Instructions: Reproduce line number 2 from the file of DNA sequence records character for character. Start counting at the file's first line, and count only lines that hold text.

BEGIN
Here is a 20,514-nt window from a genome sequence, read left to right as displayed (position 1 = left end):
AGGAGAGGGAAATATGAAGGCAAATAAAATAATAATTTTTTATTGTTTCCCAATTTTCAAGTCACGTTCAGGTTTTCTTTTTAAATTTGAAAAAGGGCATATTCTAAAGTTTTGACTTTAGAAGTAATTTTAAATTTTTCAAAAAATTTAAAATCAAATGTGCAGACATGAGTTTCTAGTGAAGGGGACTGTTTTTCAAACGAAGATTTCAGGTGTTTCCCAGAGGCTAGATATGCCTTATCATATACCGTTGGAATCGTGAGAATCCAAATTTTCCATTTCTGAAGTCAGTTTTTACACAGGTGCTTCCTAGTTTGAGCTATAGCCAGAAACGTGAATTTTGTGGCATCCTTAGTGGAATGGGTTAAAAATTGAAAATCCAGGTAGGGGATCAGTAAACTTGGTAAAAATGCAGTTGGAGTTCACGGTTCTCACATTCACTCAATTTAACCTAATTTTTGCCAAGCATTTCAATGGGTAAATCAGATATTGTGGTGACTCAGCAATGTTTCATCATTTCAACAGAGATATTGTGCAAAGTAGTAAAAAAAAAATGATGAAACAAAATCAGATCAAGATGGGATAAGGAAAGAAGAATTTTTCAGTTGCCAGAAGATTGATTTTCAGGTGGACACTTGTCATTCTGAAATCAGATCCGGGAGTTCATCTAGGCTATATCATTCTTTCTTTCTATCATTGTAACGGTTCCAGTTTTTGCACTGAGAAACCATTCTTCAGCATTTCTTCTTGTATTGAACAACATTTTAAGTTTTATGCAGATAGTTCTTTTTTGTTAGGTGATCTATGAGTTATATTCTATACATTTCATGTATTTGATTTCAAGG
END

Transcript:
AGGAGAGGGAAATATGAAGGCAAATAAAATAATAATTTTTTATTGTTTCCCAATTTTCAAGTCACGTTCAGGTTTTCTTTTTAAATTTGAAAAAGGGCATATTCTAAAGTTTTGACTTTAGAAGTAATTTTAAATTTTTCAAAAAATTTAAAATCAAATGTGCAGACATGAGTTTCTAGTGAAGGGGACTGTTTTTCAAACGAAGATTTCAGGTGTTTCCCAGAGGCTAGATATGCCTTATCATATACCGTTGGAATCGTGAGAATCCAAATTTTCCATTTCTGAAGTCAGTTTTTACACAGGTGCTTCCTAGTTTGAGCTATAGCCAGAAACGTGAATTTTGTGGCATCCTTAGTGGAATGGGTTAAAAATTGAAAATCCAGGTAGGGGATCAGTAAACTTGGTAAAAATGCAGTTGGAGTTCACGGTTCTCACATTCACTCAATTTAACCTAATTTTTGCCAAGCATTTCAATGGGTAAATCAGATATTGTGGTGACTCAGCAATGTTTCATCATTTCAACAGAGATATTGTGCAAAGTAGTAAAAAAAAAATGATGAAACAAAATCAGATCAAGATGGGATAAGGAAAGAAGAATTTTTCAGTTGCCAGAAGATTGATTTTCAGGTGGACACTTGTCATTCTGAAATCAGATCCGGGAGTTCATCTAGGCTATATCATTCTTTCTTTCTATCATTGTAACGGTTCCAGTTTTTGCACTGAGAAACCATTCTTCAGCATTTCTTCTTGTATTGAACAACATTTTAAGTTTTATGCAGATAGTTCTTTTTTGTTAGGTGATCTATGAGTTATATTCTATACATTTCATGTATTTGATTTCAAGG